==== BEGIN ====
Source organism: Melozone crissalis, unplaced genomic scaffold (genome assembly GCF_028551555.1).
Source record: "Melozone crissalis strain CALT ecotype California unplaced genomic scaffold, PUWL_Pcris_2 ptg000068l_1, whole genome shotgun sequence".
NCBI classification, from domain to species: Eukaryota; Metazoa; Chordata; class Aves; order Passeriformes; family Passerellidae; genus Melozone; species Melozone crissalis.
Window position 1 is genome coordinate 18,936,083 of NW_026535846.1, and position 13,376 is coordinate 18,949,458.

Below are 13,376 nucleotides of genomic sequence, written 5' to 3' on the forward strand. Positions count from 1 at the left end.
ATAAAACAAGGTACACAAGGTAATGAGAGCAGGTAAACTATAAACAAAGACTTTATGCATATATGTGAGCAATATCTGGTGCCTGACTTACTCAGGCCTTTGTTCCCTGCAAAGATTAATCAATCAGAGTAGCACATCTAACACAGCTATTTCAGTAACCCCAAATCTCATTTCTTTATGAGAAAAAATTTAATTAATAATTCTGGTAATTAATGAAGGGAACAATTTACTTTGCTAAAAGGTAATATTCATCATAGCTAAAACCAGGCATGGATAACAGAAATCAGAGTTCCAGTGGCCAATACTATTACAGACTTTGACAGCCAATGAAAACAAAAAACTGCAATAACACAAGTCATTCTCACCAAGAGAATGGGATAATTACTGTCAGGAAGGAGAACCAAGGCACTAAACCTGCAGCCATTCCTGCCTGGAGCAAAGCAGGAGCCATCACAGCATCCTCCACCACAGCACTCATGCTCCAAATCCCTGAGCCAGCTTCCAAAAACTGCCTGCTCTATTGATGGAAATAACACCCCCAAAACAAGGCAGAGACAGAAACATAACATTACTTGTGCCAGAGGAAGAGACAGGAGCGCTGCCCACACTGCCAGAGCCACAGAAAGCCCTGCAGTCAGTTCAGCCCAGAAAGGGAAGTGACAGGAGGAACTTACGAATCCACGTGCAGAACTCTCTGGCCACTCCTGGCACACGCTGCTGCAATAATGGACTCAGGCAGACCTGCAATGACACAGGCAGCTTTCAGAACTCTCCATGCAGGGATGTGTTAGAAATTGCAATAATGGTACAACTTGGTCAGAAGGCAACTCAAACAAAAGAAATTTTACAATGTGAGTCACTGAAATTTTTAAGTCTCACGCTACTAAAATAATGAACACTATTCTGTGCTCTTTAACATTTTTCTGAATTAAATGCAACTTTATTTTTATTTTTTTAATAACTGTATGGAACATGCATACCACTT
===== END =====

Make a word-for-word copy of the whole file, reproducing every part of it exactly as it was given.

Source organism: Melozone crissalis, unplaced genomic scaffold (genome assembly GCF_028551555.1).
Source record: "Melozone crissalis strain CALT ecotype California unplaced genomic scaffold, PUWL_Pcris_2 ptg000068l_1, whole genome shotgun sequence".
NCBI classification, from domain to species: Eukaryota; Metazoa; Chordata; class Aves; order Passeriformes; family Passerellidae; genus Melozone; species Melozone crissalis.
Window position 1 is genome coordinate 18,936,083 of NW_026535846.1, and position 13,376 is coordinate 18,949,458.

Below are 13,376 nucleotides of genomic sequence, written 5' to 3' on the forward strand. Positions count from 1 at the left end.
ATAAAACAAGGTACACAAGGTAATGAGAGCAGGTAAACTATAAACAAAGACTTTATGCATATATGTGAGCAATATCTGGTGCCTGACTTACTCAGGCCTTTGTTCCCTGCAAAGATTAATCAATCAGAGTAGCACATCTAACACAGCTATTTCAGTAACCCCAAATCTCATTTCTTTATGAGAAAAAATTTAATTAATAATTCTGGTAATTAATGAAGGGAACAATTTACTTTGCTAAAAGGTAATATTCATCATAGCTAAAACCAGGCATGGATAACAGAAATCAGAGTTCCAGTGGCCAATACTATTACAGACTTTGACAGCCAATGAAAACAAAAAACTGCAATAACACAAGTCATTCTCACCAAGAGAATGGGATAATTACTGTCAGGAAGGAGAACCAAGGCACTAAACCTGCAGCCATTCCTGCCTGGAGCAAAGCAGGAGCCATCACAGCATCCTCCACCACAGCACTCATGCTCCAAATCCCTGAGCCAGCTTCCAAAAACTGCCTGCTCTATTGATGGAAATAACACCCCCAAAACAAGGCAGAGACAGAAACATAACATTACTTGTGCCAGAGGAAGAGACAGGAGCGCTGCCCACACTGCCAGAGCCACAGAAAGCCCTGCAGTCAGTTCAGCCCAGAAAGGGAAGTGACAGGAGGAACTTACGAATCCACGTGCAGAACTCTCTGGCCACTCCTGGCACACGCTGCTGCAATAATGGACTCAGGCAGACCTGCAATGACACAGGCAGCTTTCAGAACTCTCCATGCAGGGATGTGTTAGAAATTGCAATAATGGTACAACTTGGTCAGAAGGCAACTCAAACAAAAGAAATTTTACAATGTGAGTCACTGAAATTTTTAAGTCTCACGCTACTAAAATAATGAACACTATTCTGTGCTCTTTAACATTTTTCTGAATTAAATGCAACTTTATTTTTATTTTTTTAATAACTGTATGGAACATGCATACCACTT